Fatal Inertia EX

Stranger than friction.

Version tested PlayStation 3

You never get a second chance to make a first impression...unless you happen to be an oft-delayed and eventually underwhelming futuristic racing game only available on one console. In that case, you can always hop over the hardware divide and try to impress the other lot instead.

So it is for Fatal Inertia, the futuristic hover racer that briefly made promising noises at the start of this hardware generation. Lest we forget, Fatal Inertia was originally a PS3 launch title that fell by the wayside and eventually only turned up on the 360 last September, preceded by a demo of such legendary awfulness that the game's lead designer expressed public regret that it had been allowed to see the light of day.

Fatal Inertia is the name given to some vaguely-explained far-future racing tournament in which giant corporations provide nippy hovercraft ships for reckless pilots to battle in. You don't have to look too far beyond the meaningless buzzword title, which sounds more like an erotic thriller for physicists, to see that this is a magpie game - snatching popular ideas and imagery from other popular games and shuffling them together in the hope of attracting enough "make do" second-tier purchases. Following its predictably muted 360 reception last year, and after yet more delays, it's finally on the PS3 in a noticeably tinkered form. As well as new tracks, new tutorials and a lot less ugly slowdown, it's also now a mid-priced PSN download rather than a full-priced game on a disc, all of which are good things and should be praised now before the dirty work begins.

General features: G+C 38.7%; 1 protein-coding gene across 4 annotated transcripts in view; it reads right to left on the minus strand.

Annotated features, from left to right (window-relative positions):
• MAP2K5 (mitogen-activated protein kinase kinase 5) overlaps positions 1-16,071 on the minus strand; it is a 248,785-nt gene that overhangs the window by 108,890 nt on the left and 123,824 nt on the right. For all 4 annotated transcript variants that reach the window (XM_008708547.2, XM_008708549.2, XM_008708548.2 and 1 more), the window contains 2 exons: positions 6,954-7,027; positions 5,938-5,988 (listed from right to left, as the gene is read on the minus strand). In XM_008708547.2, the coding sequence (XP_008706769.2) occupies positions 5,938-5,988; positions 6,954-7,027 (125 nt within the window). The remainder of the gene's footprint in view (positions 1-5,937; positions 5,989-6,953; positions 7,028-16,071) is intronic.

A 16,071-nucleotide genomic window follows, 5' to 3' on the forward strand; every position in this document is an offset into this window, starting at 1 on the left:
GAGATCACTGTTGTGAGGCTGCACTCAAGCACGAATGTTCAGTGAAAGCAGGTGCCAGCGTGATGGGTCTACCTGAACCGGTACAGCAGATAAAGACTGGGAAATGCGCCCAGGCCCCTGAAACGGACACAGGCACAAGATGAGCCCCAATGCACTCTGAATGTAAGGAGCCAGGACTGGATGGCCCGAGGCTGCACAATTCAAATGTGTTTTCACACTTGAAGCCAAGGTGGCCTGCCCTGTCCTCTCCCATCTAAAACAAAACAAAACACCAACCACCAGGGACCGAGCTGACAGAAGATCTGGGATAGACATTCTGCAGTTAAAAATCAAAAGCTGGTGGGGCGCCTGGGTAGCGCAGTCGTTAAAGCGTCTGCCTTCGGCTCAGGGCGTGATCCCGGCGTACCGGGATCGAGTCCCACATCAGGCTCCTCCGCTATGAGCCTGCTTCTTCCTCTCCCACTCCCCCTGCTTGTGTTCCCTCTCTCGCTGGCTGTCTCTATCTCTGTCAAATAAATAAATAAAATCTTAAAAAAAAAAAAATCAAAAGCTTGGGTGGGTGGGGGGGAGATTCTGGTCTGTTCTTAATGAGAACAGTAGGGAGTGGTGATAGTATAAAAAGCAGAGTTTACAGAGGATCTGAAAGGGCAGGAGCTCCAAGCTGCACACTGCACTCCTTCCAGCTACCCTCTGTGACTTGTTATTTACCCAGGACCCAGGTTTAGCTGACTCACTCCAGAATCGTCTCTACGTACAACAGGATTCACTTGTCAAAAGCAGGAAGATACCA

See, the makeover's not been a total success. Despite plentiful evidence that effort has been poured into addressing as many problems as possible, the game itself still can't quite rise above its genetic destiny to be anything more than "not bad". While many of the changes will be apparent to anybody playing both versions, the result is all too often something that's different but not necessarily that much better. The new tracks, for instance, are all part of the Proving Grounds Facility, a dusty location which is also home to a rather shallow tutorial mode that walks you through the basics of control and weapon use. There's no instruction on the finer points of control though, and given that the game is almost entirely concerned with hurling your hover racer around tight corners it seems weird that the practice track offers just four gentle bends.

1

Water effects have been improved but, since you're hovering, such terrain changes make no difference to the game.

Many of the original game's good ideas at least remain impressive, such as the dual-use power-ups that allow you to use rockets for attack or to propel yourself forward at speed, and the grapple line that allows you to slingshot past obstacles or snarl rivals by tethering them together. They've even retained the same 360 Achievements, though these aren't connected to Sony's new Trophies system. Controls feel different to the 360, but it still lacks that instinctive ability to airbrake your way around a hairpin. Response to urgent manoeuvres feels insubstantial and soft, which in a game relying on speed and accuracy is a real problem.